The Inner Source Pyramid
Inner source is defined as:
The use of open source principles and practices for software development within the confines of an organisation.
Inner source products within the Flutter group can be used by any internal team, and are open to contribution from any of our ~4000 engineers in any division or location. For example, a global betting platform is shared across many divisions and brands with each team actioning their own priorities within it (find out why).
At Flutter we divide each inner source product into capabilities, with each capability encapsulating something meaningful to us and our customers. Example capabilities within our betting platform are the product catalogue, bet placement, cashout, content filtering, virtual sports and so on. Inner source is a broad term so within Flutter we define 3 stages in the inner source pyramid:
- Stage 0 · Closed Source : This is the typical status of a high performing delivery team before their inner source journey begins. A single (‘host’) team are responsible for maintaining a capability, and all changes to the capability are implemented by this team. The capability may be shared with other teams via API, SDK, or build artefacts for local deployment, but only the owning team have access to source code and CI pipeline.
- Stage 1 · Readable Source : The first step towards the transparency required for inner source to work. The host team are responsible for developing the capability and run their own deployment, with all changes to the capability implemented by the host. However, other teams may also be deploying and using the capability or including parts of it in their own capabilities – possible because the host team granted read access to user stories, source code, test suites, CI pipeline and build artifacts to all Flutter engineers.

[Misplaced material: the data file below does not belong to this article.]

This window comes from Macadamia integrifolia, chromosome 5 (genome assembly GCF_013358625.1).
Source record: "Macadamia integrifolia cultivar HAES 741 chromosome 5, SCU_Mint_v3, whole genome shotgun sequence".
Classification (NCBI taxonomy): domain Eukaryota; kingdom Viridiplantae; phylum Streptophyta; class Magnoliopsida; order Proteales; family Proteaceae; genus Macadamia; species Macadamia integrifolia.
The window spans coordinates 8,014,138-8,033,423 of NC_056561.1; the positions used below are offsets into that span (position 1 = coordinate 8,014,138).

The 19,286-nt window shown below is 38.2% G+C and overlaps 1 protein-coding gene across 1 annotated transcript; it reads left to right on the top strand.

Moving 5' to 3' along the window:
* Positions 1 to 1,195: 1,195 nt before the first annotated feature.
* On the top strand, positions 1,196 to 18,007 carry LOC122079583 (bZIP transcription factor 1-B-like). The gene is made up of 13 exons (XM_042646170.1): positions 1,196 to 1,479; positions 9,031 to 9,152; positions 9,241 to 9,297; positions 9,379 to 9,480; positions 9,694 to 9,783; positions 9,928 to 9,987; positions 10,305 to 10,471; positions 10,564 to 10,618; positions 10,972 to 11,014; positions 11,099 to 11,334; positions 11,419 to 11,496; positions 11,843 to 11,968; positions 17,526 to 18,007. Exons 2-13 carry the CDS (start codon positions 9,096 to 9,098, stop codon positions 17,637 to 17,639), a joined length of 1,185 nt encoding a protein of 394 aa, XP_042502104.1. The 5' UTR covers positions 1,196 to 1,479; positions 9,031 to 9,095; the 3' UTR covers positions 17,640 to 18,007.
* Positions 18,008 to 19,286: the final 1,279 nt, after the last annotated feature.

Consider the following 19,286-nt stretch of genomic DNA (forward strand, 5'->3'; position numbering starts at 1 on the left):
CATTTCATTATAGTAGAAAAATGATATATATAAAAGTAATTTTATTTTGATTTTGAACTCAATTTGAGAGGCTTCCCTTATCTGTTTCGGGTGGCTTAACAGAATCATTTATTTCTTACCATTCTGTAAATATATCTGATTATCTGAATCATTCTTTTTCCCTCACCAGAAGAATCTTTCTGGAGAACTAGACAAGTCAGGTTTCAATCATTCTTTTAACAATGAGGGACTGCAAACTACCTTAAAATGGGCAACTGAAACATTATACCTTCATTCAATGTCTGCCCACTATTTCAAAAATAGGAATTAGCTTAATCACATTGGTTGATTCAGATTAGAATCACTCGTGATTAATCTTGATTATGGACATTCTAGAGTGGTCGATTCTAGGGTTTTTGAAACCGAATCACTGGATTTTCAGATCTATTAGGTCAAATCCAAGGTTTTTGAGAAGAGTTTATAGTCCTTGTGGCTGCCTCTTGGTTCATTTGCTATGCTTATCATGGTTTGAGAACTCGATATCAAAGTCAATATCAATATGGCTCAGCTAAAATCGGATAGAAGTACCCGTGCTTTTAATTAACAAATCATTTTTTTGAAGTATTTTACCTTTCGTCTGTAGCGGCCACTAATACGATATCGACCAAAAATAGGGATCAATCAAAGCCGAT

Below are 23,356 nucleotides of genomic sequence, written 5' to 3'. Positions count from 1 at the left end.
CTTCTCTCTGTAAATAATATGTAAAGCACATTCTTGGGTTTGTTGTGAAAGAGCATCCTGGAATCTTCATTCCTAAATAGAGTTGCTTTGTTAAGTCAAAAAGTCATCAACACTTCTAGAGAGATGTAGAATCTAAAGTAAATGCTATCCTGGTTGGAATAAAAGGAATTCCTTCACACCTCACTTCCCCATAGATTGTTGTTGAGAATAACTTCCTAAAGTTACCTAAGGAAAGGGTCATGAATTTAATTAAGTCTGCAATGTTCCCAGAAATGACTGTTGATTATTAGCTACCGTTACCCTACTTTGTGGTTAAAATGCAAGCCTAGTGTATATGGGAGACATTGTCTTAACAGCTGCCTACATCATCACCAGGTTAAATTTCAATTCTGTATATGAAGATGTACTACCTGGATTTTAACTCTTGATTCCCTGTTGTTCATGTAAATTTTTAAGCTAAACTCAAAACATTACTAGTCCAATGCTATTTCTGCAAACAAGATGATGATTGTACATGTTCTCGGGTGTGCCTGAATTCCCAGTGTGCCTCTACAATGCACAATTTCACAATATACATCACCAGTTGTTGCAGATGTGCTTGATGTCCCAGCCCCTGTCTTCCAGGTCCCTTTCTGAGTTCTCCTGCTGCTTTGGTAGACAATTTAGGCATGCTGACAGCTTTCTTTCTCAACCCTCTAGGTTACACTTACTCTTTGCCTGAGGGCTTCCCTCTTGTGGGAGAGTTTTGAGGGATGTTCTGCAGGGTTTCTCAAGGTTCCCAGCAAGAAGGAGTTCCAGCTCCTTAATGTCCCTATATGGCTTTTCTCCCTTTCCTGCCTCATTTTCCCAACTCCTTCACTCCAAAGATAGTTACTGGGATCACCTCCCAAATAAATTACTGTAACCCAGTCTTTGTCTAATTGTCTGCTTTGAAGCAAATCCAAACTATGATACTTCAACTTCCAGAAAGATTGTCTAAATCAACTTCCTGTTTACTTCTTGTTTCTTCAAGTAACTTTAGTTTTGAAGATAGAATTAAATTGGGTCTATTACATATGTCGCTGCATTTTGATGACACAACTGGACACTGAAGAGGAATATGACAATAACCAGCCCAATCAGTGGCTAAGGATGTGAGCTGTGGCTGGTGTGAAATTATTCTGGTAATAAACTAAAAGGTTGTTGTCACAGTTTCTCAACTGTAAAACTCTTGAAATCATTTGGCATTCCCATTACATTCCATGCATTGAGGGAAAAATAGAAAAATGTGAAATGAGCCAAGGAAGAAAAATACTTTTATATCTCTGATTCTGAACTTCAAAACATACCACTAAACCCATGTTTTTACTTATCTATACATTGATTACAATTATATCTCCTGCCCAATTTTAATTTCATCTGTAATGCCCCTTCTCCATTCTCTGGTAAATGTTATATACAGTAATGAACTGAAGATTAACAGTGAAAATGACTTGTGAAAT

- Stage 2 · Accept Guest Contributions : The host team retain full accountability for the capability development and encourage and review ‘guest’ contributions from other teams who need to change it either for their own deployments or projects. If the host team deem the guest contribution to be of sufficient quality it will be accepted and the host team will take forward responsibility for it, otherwise it may be rejected or re-worked.
- Stage 3 · Maintainers in Multiple Teams : Multiple teams need to make regular changes to the capability via a consensus mechanism. For consensus to be fast at least one person in every regularly contributing team must be an expert “maintainer”: taking the time to build relationships and trust with the experts in the other teams.
This is visually represented as the Inner source pyramid because:
- Each stage builds upon the previous one and is not possible without it.
- It reflects the volume of capabilities at each stage with only a few requiring stage 3.
Higher stages in the pyramid are more complex, and that complexity is only justified if the circumstances require it (e.g. a high volume of contribution). Each inner source capability has an optimum position in the pyramid, the rest of the docs in this section help you reach that optimum.
- Why choose inner source?
- Understanding Readable Source (stage 1)
- Understanding Guest Contributions (stage 2)
- Understanding Maintainers in Multiple Teams (stage 3)
- Capability ownership
- How to maximise divisional independence
- How to reach consensus for significant change
- How to prioritise unpopular work